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Arts and Entertainment

Theater Reviews: The Wake in Culver City, Lascivious Something [Inside] the Ford

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Heidi Schreck and Emily Donahoe in The Wake at the Center Theatre Group/Kirk Douglas Theatre | Photo: Craig Schwartz


Heidi Schreck and Emily Donahoe in The Wake at the Center Theatre Group/Kirk Douglas Theatre | Photo: Craig Schwartz
by Lyle Zimskind for LAist

Two different plays that opened their world premiere runs in Los Angeles this past weekend both begin with the news that a Republican is about to become president. In Sheila Callaghan's Lascivious Something a young Greek woman tells her American expatriate husband that the radio is reporting Ronald Reagan’s victory in the 1980 election; Lisa Kron ’s The Wake starts 20 years later, with the denizens of a New York City apartment transfixed by TV coverage of the post-election recount shenanigans that were about to culminate in G.W. Bush’s White House ascendancy. In each of these works the impending political transition functions as a kind of metaphor for the correction of a long-standing wrong in their protagonists’ lives, an emergence into brightness after years of aimless, dark confusion.

Just kidding, of course. Actually, Kron and Callaghan both use these respective elections to signal that the lives of their lead characters are about to be unsettled, gratifying their audiences’ shared conviction that the rightward pendulum swings in living memory meant dark times ahead for everybody. In The Wake politics remains central to the play’s events, as the earnestly activist Ellen (played by Heidi Schreck)’s committed social righteousness blinds her to the distress that her blithe personal self-absorption causes her loved ones throughout the W presidential era. The Age of Reagan’s onset in Lascivious Something, by contrast, is significant mainly for the angst it causes August (Silas Weir Mitchell), now a Greek island innkeeper and winemaker with a much younger wife (Olivia Henry), whose idyllic existence is challenged by the surprise arrival of an old flame (Alina Phelan) from his ‘60s California radical days.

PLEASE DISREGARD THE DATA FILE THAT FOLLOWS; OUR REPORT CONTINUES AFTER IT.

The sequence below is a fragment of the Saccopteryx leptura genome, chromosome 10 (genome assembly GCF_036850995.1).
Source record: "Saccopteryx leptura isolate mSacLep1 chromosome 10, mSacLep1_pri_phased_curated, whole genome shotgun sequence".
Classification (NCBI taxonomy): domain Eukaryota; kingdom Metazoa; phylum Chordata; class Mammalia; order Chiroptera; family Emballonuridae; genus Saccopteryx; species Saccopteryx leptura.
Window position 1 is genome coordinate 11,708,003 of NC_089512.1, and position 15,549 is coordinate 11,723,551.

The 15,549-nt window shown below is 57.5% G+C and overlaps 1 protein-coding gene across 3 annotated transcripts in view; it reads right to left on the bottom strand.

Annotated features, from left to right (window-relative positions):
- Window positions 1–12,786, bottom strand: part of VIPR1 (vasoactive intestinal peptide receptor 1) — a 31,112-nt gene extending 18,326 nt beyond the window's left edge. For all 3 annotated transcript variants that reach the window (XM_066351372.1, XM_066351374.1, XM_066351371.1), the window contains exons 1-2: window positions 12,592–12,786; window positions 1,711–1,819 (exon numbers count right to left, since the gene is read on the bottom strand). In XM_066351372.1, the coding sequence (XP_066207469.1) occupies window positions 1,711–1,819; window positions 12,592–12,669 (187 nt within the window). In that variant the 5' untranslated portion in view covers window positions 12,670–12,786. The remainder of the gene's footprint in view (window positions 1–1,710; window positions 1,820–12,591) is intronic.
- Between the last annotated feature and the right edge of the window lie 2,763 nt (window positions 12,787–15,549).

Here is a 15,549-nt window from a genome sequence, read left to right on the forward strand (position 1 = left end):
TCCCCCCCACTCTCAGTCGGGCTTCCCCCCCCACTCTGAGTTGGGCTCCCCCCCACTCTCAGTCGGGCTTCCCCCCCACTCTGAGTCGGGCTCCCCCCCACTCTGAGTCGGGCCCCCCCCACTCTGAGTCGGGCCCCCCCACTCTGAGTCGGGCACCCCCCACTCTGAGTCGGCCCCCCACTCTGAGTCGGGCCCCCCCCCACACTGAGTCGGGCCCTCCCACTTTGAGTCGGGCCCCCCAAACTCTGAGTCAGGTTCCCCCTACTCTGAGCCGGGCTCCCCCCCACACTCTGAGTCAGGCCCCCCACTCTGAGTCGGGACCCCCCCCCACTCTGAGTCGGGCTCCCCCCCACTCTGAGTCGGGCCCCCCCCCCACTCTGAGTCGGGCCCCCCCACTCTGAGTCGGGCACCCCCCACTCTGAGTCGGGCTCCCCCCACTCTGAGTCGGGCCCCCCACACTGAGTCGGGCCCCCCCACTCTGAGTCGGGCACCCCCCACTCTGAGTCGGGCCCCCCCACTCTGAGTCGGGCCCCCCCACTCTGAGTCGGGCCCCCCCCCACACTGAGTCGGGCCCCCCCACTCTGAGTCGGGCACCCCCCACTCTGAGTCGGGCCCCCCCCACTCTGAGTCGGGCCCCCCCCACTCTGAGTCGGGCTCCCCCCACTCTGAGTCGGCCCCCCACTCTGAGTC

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The Wake is a very New York-y play, set mostly in the small East Village walk-up apartment of Ellen and her longtime boyfriend Danny (Carson Elrod), with Danny’s sister Kayla (Andrea Frankle) and Kayla’s wife Laurie (Danielle Skraastad) living in the same building to form a close and largely happy two-couple extended family household. Confident in the security of her domestic surroundings, Ellen allows herself to be seduced by Amy (Emily Donahoe), a childhood acquaintance now living in Boston, where Ellen begins traveling every other weekend to maintain an ongoing second romantic relationship. Not wishing to inhibit Ellen’s freedom of self-discovery, Danny and Amy both tolerate this arrangement and indulge Ellen’s bifurcated amorous inclinations. Until, after a few years, one of them finally issues an ultimatum. As the play moves along, images of topical newspaper headlines (9/11, the Iraq War, Katrina) and political news footage (Bush, Rumsfeld, Kerry) projected between scenes emphasize the tumult of the times and Ellen’s own comically emphatic American liberal seriousness.

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Alina Phelan and Silas Weir Mitchell i Lascivious Something at [Inside] the Ford.
Eschewing the straightforward kitchen-sinkish realism that characterizes most of The Wake, Callaghan’s Lascivious Something heightens the enchantment of the play's isolated rustic vineyard milieu by playing around with the passage of time itself in the action's unfolding. At several points when the characters’ passions are inflamed to the point of irredeemable confrontation, the scene suddenly - and shockingly - rewinds to an earlier moment, before the tension had mounted, and proceeds forward again in a less violent direction. Eventually, though, the obvious conflicts simmering beneath the surface niceties that they all exchange become too strong for the demands, or the unbearable revelations, that they end up unloading on each other to be reversed

Both of these productions are enhanced by uniformly fine ensemble acting in difficult roles and picture-perfect set and lighting designs. The Wake is especially enjoyable, too, for the crispness of its dialogue, while Lascivious Something exudes a haunting exoticism bordering on the magical. Still, one wonders why playwrights like Kron and Callaghan so often seem compelled to coat their perfectly compelling human dramas with the sheen of gratuitously popular politics.

The Wake, directed by Leigh Silverman, is running Tuesday through Sunday evenings, with Saturday and Sunday matinees, through April 18 at the Kirk Douglas Theater in Culver City. Tickets cost $20 - $45.

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Lascivious Something, directed by Paul Willis, plays Thursday through Sunday evenings, plus Sunday matinees, [Inside] the Ford Amphitheatre through May 1. Tickets available for $12 at lastagealliance.com, $13.50 at goldstar.com, or $20 via the Ford Theatres box office. Sunday matinee performances are "pay what you can."